There is no rational discussion with a person who, like a child plugging their fingers in their ears and repeating “lalalalala,” thinks an individual is a rapist when the charge is not only completely non-corroborated but denied by some who made the charge in the first place. There is no logical debate with people who think any president of the United States has been sent by God himself (Gott Mit Uns, anybody?) and who buttress that view by the enlightenment of entertainment fare featuring aliens, pawn shops, and conspiracy theories that always feature —guess who— the Jews or the CIA. Perhaps they should combine the concepts for convenience and just blame the Mossad.

Those who rail on about the New World Order, not being bright enough to realize it was just Bush the Elder’s shorthand for describing geopolitics after the fall of the Soviet Union, are played for salivating fools by their own amygdala just as surely as any dim-witted antifa toddler overturning a downtown trash bin in the name of “the people.” Both, following the Atwater aphorism, led to “feel, not think.”

2018 was red meat for all the participants in this danse macabre, an ancient choreography where reason is substituted for idol worship, objective fact for twisted hysterics. The reality it portends, at least temporarily, will cause retrospectives to wonder what happened. It could not just be about a nominee to the Supreme Court, a border wall, or a controversial president.

It’s not.

The times of 2018, while materially and in so many avenues of tech progress quite advanced, are a harbinger of a coming tide. The political and legal classes will try to hold on to their perks by deploying their respective flying monkeys. The pop culture will screech their common epithets at all who think them shallow and tawdry. As that story line doesn’t play any longer with a great many, next year’s story may be just how far we are willing to go to thwart them and return a modicum of accountability to government and adulthood to the culture.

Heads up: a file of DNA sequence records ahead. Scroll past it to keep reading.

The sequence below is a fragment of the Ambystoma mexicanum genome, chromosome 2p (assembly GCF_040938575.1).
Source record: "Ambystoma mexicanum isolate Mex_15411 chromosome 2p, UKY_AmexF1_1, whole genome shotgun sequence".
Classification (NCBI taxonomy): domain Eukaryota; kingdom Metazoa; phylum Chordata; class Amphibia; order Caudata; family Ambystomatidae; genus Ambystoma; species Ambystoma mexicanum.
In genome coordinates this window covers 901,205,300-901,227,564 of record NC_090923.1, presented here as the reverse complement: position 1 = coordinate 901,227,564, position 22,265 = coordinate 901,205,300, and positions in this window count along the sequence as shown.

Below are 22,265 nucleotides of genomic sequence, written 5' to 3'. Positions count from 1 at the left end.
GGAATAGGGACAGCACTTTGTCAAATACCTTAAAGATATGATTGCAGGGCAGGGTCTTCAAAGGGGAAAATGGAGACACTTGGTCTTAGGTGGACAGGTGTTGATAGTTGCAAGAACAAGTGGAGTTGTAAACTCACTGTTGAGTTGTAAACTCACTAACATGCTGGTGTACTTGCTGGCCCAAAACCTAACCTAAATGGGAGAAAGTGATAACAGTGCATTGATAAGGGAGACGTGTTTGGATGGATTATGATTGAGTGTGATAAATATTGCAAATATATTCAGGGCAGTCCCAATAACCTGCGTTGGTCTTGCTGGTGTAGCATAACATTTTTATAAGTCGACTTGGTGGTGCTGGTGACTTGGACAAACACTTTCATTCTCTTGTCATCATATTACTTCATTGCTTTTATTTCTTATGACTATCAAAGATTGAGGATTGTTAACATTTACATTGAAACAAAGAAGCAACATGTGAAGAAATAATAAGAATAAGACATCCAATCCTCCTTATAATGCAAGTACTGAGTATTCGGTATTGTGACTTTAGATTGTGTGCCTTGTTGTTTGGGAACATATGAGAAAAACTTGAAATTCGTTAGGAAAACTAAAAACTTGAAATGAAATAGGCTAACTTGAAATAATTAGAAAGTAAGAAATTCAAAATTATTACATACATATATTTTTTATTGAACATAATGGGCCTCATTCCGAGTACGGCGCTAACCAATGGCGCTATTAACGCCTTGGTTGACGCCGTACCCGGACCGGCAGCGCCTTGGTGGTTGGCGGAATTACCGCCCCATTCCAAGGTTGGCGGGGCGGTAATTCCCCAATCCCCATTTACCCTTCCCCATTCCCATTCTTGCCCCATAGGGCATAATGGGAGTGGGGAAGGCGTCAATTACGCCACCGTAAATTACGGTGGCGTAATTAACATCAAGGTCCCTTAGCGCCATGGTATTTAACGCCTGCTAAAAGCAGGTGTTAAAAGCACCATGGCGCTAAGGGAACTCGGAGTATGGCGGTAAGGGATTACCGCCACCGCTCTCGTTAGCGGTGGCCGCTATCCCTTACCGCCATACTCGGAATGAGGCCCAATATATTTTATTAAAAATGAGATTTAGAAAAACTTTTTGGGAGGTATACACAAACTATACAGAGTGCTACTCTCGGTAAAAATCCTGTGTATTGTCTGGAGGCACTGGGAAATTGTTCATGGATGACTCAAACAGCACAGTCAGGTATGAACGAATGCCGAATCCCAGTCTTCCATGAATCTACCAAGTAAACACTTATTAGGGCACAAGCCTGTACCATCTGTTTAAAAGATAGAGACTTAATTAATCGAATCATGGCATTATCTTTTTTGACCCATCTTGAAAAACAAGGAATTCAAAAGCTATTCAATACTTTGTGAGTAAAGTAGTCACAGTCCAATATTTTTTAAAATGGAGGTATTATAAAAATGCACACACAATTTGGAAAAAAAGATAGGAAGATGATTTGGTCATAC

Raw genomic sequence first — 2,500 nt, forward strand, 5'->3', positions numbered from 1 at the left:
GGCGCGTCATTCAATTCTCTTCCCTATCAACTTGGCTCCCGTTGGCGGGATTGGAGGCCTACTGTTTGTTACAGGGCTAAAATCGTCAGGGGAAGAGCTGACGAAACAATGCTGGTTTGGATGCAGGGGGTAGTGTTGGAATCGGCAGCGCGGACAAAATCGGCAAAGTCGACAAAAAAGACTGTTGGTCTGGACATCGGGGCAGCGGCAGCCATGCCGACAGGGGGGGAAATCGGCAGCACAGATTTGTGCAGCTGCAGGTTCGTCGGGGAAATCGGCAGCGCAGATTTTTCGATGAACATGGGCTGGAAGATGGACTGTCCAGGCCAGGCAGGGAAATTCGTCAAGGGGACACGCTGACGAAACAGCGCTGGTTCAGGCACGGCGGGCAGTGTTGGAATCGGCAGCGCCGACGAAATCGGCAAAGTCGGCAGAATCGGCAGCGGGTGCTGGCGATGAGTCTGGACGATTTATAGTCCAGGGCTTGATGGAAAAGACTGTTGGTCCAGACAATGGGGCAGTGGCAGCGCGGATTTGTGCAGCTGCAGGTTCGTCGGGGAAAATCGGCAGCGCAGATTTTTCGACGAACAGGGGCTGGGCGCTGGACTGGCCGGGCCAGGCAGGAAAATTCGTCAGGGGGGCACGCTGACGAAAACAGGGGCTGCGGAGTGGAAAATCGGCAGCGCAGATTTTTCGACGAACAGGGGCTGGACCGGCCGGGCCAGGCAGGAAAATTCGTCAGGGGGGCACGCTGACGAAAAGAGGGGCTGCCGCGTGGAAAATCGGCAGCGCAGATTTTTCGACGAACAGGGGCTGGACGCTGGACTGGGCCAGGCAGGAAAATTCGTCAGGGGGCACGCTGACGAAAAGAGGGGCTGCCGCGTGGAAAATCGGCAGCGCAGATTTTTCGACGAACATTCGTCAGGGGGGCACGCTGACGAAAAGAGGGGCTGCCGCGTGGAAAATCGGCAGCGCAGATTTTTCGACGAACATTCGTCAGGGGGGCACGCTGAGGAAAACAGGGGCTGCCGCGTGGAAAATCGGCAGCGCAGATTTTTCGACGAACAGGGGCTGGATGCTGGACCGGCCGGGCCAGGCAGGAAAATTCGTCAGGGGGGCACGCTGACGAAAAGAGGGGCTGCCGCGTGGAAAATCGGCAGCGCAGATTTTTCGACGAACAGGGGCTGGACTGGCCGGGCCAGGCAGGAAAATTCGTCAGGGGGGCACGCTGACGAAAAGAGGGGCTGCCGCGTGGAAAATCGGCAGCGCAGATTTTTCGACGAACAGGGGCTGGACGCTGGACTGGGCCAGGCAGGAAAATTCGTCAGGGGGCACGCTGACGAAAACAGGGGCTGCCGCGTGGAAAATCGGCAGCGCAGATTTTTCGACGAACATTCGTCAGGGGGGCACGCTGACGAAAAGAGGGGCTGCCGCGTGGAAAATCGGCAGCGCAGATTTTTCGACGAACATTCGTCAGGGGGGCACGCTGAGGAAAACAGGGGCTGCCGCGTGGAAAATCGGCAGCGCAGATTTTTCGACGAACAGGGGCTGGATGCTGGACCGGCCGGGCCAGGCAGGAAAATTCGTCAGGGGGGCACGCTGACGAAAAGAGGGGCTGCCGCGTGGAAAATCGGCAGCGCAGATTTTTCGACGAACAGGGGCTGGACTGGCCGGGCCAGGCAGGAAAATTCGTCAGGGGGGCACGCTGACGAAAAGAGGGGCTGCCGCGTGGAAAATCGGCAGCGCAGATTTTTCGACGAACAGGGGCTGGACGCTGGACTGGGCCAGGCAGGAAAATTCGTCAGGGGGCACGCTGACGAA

And when a piece like this is written a year from now, after all the upcoming fights, posturing, and smoke, we may look around at the still secure bastions of the pseudoelites, at the corrosive influence of the effete poodles of modern culture, and decide to give up the fight and light the way to President Sanders or Harris in 2020. Or we may redouble our vigor and resist the future some have planned for us.

The coda for that is yet to be written. But rest assured, 2019 will have a hand in it.

The opinions expressed here by contributors are their own and are not the view of OpsLens which seeks to provide a platform for experience-driven commentary on today's trending headlines in the U.S. and around the world. Have a different opinion or something more to add on this topic? Contact us for guidelines on submitting your own experience-driven commentary.
David Kamioner

David Kamioner is a veteran of US Army Intelligence, serving with the Pershing Nuclear Brigade and the First Infantry Division. Subsequent to that he worked as a political consultant for over fifteen years and ran a homeless shelter for veterans in Philadelphia for four years. He currently is a Public Relations consultant in Washington, DC and lives in Annapolis, MD.